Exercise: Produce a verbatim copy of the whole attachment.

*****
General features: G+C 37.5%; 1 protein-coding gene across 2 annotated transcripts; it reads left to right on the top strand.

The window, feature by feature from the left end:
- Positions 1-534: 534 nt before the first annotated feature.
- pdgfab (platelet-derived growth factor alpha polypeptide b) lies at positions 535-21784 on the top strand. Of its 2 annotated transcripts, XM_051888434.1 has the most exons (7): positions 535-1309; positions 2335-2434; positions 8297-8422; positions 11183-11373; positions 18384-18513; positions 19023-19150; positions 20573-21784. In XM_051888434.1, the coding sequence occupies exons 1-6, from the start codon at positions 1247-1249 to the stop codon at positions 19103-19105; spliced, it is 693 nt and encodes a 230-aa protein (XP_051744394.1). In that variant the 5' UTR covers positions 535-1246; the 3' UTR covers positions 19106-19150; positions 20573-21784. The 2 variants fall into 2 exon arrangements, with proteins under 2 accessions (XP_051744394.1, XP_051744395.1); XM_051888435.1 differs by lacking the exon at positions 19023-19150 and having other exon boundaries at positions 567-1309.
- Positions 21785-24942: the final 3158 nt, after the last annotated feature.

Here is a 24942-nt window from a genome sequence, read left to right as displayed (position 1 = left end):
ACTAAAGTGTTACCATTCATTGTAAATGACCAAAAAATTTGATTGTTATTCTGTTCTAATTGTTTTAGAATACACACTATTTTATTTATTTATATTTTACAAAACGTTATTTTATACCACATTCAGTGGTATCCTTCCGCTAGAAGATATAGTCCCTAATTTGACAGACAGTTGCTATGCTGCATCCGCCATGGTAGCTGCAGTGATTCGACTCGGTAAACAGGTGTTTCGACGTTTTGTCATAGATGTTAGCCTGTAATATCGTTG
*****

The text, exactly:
General features: G+C 37.5%; 1 protein-coding gene across 2 annotated transcripts; it reads left to right on the top strand.

The window, feature by feature from the left end:
- Positions 1-534: 534 nt before the first annotated feature.
- pdgfab (platelet-derived growth factor alpha polypeptide b) lies at positions 535-21784 on the top strand. Of its 2 annotated transcripts, XM_051888434.1 has the most exons (7): positions 535-1309; positions 2335-2434; positions 8297-8422; positions 11183-11373; positions 18384-18513; positions 19023-19150; positions 20573-21784. In XM_051888434.1, the coding sequence occupies exons 1-6, from the start codon at positions 1247-1249 to the stop codon at positions 19103-19105; spliced, it is 693 nt and encodes a 230-aa protein (XP_051744394.1). In that variant the 5' UTR covers positions 535-1246; the 3' UTR covers positions 19106-19150; positions 20573-21784. The 2 variants fall into 2 exon arrangements, with proteins under 2 accessions (XP_051744394.1, XP_051744395.1); XM_051888435.1 differs by lacking the exon at positions 19023-19150 and having other exon boundaries at positions 567-1309.
- Positions 21785-24942: the final 3158 nt, after the last annotated feature.

Here is a 24942-nt window from a genome sequence, read left to right as displayed (position 1 = left end):
ACTAAAGTGTTACCATTCATTGTAAATGACCAAAAAATTTGATTGTTATTCTGTTCTAATTGTTTTAGAATACACACTATTTTATTTATTTATATTTTACAAAACGTTATTTTATACCACATTCAGTGGTATCCTTCCGCTAGAAGATATAGTCCCTAATTTGACAGACAGTTGCTATGCTGCATCCGCCATGGTAGCTGCAGTGATTCGACTCGGTAAACAGGTGTTTCGACGTTTTGTCATAGATGTTAGCCTGTAATATCGTTG